Link to the University of Pittsburgh Homepage
Link to the University Library System Homepage Link to the Contact Us Form

Quantification of Chronic Microelectrode Signal Quality over Time

Sleight, Trevor W (2010) Quantification of Chronic Microelectrode Signal Quality over Time. Master's Thesis, University of Pittsburgh. (Unpublished)

Primary Text

Download (1MB) | Preview


The developing field of brain machine interface contains enormous potential for therapeutic benefit. One of the most direct interfaces is the penetrating microelectrode array. However, the failure of chronically implanted neural probes limits the usefulness of penetrating microelectrodes for human brain machine interfaces. Over the course of several weeks after implantation, neural probes lose their ability to record signals due to a variety of tissue reactions including neuronal loss and glial scarring. Several forms of surface enhancements and drug delivery solutions have been proposed. However, in order to systematically evaluate these techniques, a reliable chronic recording model is needed that can offer quantification of recording quality, longevity and reliability. The results of this study are twofold. We present several parameters that may be used as metrics for quantifying the decay of signal quality in a microelectrode array. Second, we consider the effects of a potential surface modification for improving these parameters. In this study, we characterized the quality of neural recordings obtained from microelectrode arrays (16-channel, NeuroNexus, Inc, 16-channel, MicroProbes for Life Science) implanted chronically in the barrel cortex of adult rats. Signal to noise ratio of unit waveforms, local field potential and the ability of the implants to respond to a variety of stimulation parameters were evaluated as measures of the survival of the probe. L1 is a neural adhesion molecule that can specifically promote neurite outgrowth and neuronal survival. Previous in-vitro studies have suggested that that a surface modification of L1 may be able to increase the neuronal density local to the probe. We compared the signal degradation of L1 modified probes and control probes over 8 weeks. The data suggests trends towards improved signal to noise ratio in the L1 coated probes.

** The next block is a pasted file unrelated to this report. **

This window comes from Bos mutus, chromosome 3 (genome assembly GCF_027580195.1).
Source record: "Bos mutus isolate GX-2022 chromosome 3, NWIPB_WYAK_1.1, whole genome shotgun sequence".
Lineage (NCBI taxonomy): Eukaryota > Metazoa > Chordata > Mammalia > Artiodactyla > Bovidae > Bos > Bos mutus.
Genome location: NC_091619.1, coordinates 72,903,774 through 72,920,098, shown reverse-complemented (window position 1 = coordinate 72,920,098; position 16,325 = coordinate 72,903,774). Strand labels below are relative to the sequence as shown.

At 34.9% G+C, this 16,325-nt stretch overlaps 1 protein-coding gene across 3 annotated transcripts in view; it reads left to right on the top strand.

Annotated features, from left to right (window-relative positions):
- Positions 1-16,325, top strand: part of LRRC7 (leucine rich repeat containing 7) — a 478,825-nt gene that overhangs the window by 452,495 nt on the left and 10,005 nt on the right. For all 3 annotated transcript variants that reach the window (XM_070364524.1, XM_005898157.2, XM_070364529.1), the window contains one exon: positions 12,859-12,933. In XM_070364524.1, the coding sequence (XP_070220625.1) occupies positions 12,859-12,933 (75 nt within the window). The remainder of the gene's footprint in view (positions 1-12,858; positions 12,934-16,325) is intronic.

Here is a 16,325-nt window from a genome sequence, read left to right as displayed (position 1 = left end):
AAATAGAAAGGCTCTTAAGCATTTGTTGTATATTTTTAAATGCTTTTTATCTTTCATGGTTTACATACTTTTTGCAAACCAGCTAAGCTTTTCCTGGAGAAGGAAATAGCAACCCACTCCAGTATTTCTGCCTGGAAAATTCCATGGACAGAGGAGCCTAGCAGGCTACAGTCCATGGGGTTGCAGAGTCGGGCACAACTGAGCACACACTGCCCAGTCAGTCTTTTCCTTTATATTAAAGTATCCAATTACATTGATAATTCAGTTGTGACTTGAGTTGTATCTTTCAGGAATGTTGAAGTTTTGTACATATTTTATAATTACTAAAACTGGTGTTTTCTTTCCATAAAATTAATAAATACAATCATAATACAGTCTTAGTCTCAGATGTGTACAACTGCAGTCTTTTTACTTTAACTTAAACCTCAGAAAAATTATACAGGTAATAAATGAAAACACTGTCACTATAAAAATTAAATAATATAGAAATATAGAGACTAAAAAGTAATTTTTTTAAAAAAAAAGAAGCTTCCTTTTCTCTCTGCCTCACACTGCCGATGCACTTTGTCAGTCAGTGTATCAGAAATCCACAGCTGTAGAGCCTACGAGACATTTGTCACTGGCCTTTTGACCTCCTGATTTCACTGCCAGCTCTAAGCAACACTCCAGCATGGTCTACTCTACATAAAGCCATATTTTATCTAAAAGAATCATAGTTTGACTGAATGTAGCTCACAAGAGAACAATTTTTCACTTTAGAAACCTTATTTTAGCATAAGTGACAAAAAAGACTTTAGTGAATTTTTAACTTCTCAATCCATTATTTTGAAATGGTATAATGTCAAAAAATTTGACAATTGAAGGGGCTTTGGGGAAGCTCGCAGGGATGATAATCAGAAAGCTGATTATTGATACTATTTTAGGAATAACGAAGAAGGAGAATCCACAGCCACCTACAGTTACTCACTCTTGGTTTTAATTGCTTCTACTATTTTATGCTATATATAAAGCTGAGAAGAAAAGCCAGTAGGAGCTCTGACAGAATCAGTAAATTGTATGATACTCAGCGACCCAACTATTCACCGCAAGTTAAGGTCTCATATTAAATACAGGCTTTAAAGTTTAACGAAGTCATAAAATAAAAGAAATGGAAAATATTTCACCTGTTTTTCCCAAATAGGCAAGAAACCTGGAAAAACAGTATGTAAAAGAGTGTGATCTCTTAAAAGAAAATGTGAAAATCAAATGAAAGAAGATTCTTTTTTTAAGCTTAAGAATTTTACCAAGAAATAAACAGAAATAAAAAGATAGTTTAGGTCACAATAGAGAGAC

Social Networking:
Share |


Item Type: University of Pittsburgh ETD
Status: Unpublished
CreatorsEmailPitt UsernameORCID
Sleight, Trevor Wtws20@pitt.eduTWS20
ETD Committee:
TitleMemberEmail AddressPitt UsernameORCID
Committee ChairCui, Xinyan Tracyxic11@pitt.eduXIC11
Committee CoChairWeber, Douglasdjw50@pitt.eduDJW50
Committee MemberSimons, Danielcortex@pitt.eduCORTEX
Date: 25 June 2010
Date Type: Completion
Defense Date: 23 March 2010
Approval Date: 25 June 2010
Submission Date: 7 April 2010
Access Restriction: 5 year -- Restrict access to University of Pittsburgh for a period of 5 years.
Institution: University of Pittsburgh
Schools and Programs: Swanson School of Engineering > Bioengineering
Degree: MSBeng - Master of Science in Bioengineering
Thesis Type: Master's Thesis
Refereed: Yes
Uncontrolled Keywords: Chronic Barrel Signal Quality
Other ID:, etd-04072010-005256
Date Deposited: 10 Nov 2011 19:35
Last Modified: 15 Nov 2016 13:38


Monthly Views for the past 3 years

Plum Analytics

Actions (login required)

View Item View Item